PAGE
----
It was six or seven years ago. My Dad was far away in Toronto at my sister’s wedding and I was taking care of my mom. At 63 she had just about everything go wrong with her that could. In her day, my Mother had been a bank manager, she had been an expeditor for a rail company. She had been her first family’s sole support at 16 and nearly earned herself a full scholarship to University. All she had wanted in life was to become a teacher, but she had to satisfy herself with teaching three kids.

 

Life and medications had taken so much out of her. My mom had turned from an intelligent and active adult to a child in a 63 year-old body. I had to answer to her every call, be it for her meals, for help to go to the bathroom, or even just to bring cold water. As I did these things, I thought of all she did for me and tried so hard to keep having patience.

 

One day, she called my name. The name only she could get away using. “Leify!” she said. Leify. Me, her little boy, the one she had carried and loved and spoiled.   And now she needed me.

 

I went in to see what was wrong. Her arms were flailing but she wasn’t speaking. I felt cruel and cold as I looked at her, tried to explain I didn’t know what she wanted. I put my hand to her chest and somehow I realized she wasn’t breathing. I don’t know how much time went by, but in what seemed like hours and at the same time like split seconds I had dialed 911. “Do you know CPR?” the operator asked. Yes, I have taken it many times, in boy scouts, in air cadets, I had read about it, even watched it performed once on a heart attack victim.

 

“No.” I had to reply. It had been too long, and this was my mom who wasn’t breathing. They told me to lay her flat on the floor. This I did, wondering how much damage I was doing to the back that suffered from crushed vertebrae and osteoporosis. I made a seal on her lips and blew, still being able to taste her last dose of medicine on her lips. I pushed on her chest a few times then tried to breathe life into her again. Nothing was happening.

 

In no time the paramedics were there. There was a lot of them, they crowded into my parent’s small apartment, pounded her chest and put a breathing bag over her mouth. They tried so desperately hard but nothing was helping. One of the paramedics told me she could still hear me, to not be embarrassed, to say what I wanted to her. “We all love you mom.” Is all I can remember saying. “We all love you mom.”

 

I was given a ride to the hospital and the paramedic explained that there was no hope to be had. At the hospital this was confirmed. I had to make a decision. She was brain dead and breathing through artificial methods. Her pain, her joy, her suffering, her crying fits and bedsores were all over now. I told them they could take her off life support.

 

It really was a beautiful thing, to be with someone when your end comes. Her breathing slowed, then stopped. I looked in her eyes and they seemed so alive, so real, I wanted to cry out that she wasn’t gone, that there was still a spark in her, but she was gone no matter how alive she seemed. I went into a waiting room, was given access to a phone and called my Dad to tell him my mom had died-on my watch.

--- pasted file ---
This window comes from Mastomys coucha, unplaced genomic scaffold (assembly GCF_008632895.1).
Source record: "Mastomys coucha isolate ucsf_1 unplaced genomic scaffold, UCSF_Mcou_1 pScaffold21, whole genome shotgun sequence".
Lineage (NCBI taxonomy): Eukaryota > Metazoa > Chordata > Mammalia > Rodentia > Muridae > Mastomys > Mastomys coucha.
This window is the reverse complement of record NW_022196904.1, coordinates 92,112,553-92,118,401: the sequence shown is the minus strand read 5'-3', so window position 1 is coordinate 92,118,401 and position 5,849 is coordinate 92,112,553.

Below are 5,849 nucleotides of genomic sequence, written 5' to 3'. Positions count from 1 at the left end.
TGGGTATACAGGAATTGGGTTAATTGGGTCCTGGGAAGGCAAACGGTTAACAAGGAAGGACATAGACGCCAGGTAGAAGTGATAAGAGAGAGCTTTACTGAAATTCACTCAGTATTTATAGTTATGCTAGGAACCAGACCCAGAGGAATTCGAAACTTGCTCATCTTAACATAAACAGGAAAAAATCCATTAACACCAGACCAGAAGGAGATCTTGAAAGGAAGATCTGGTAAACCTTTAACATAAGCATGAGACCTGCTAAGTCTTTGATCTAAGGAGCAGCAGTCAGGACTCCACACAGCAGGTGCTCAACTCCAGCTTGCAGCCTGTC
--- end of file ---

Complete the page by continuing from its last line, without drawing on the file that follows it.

It was discovered she had died of choking. Complications of acid reflux. Her and I shared a malady, the one that makes us take medications, we both had Bipolar Disorder. It gave us a special bond but it was also eating away at our souls and some of our vital body systems. My last true friend was gone, my mom. Three more days and she had an appointment to fix her throat. She didn’t have to die. She was a victim of waiting lists. I was a victim of guilt for many months.

 

My family goes on. My sister married and she has a child, a wonderful little child who had loved her grandmother. I look in her eyes and it warms my heart when she tells me she wants to grow up to be a teacher. Sometimes she cries because she misses her gramma. Now, I still reach for the phone when I want to talk to her, then I remember and pray to her instead. She can’t respond, but I know she can hear me. I know because when we visit her resting place I can feel her tears in the rain and her whispers in the wind. She will be in my heart forever.

CONTINUATION OF BLOG:

The story I read was just slightly different from how it appears here.  It must have been pretty powerful because when I got off the stage I noticed that three women were in tears.  One of them was one of the contest judges and she gave me the only 10 our of 10 of the night, though I didn’t win the competition.  Grieving a loss is a funny experience.  There have been times in my life when I was greatly worried that I was some kind of Psychopath or Sociopath, but after experiencing my mom’s death I realized that I do have a lot of compassion and feeling in me, I think I just register it differently.  The whole experience hit me from a blind side.  On the day my mom died I only cried one tear, as I held her hand after life support was taken off.  I was comforted that I was there with her, comforted that my name was the last thing she said.  I felt horrible for my Dad, worse for my brother and worse still for my sister who will always be reminded of her loss on her wedding anniversary.  I found myself doing odd things after my mom passed, I would lay in bed and say “mom” over and over again, I was in a bit of a fog of depression.  Now, seven years later, I feel a lot better about the whole thing.  My mom was the kind of person who made you feel very wanted, very needed.  I found my life somewhat lacking in purpose after she was gone.  I will never forget a friend of hers and an old teacher of mine who came to one of my book signings and said, “Your mom would be so proud.”  That meant a lot, but of course there was still the hurt that she never saw me publish a book and my mom dearly loved books.  I think though I will have to leave off there for now, it is early morning in Edmonton and I am extremely tired from lack of sleep.  Thanks so much for all those who have been liking my page and joining up, I hope you are getting your money’s worth out of reading my blog and that it moves you enough that you check out my eBooks and paperbacks.  All the best Dear Readers!

DSC_0038                    Downtown Edmonton’s Hustle and Bustle at Lunch Time Midwinter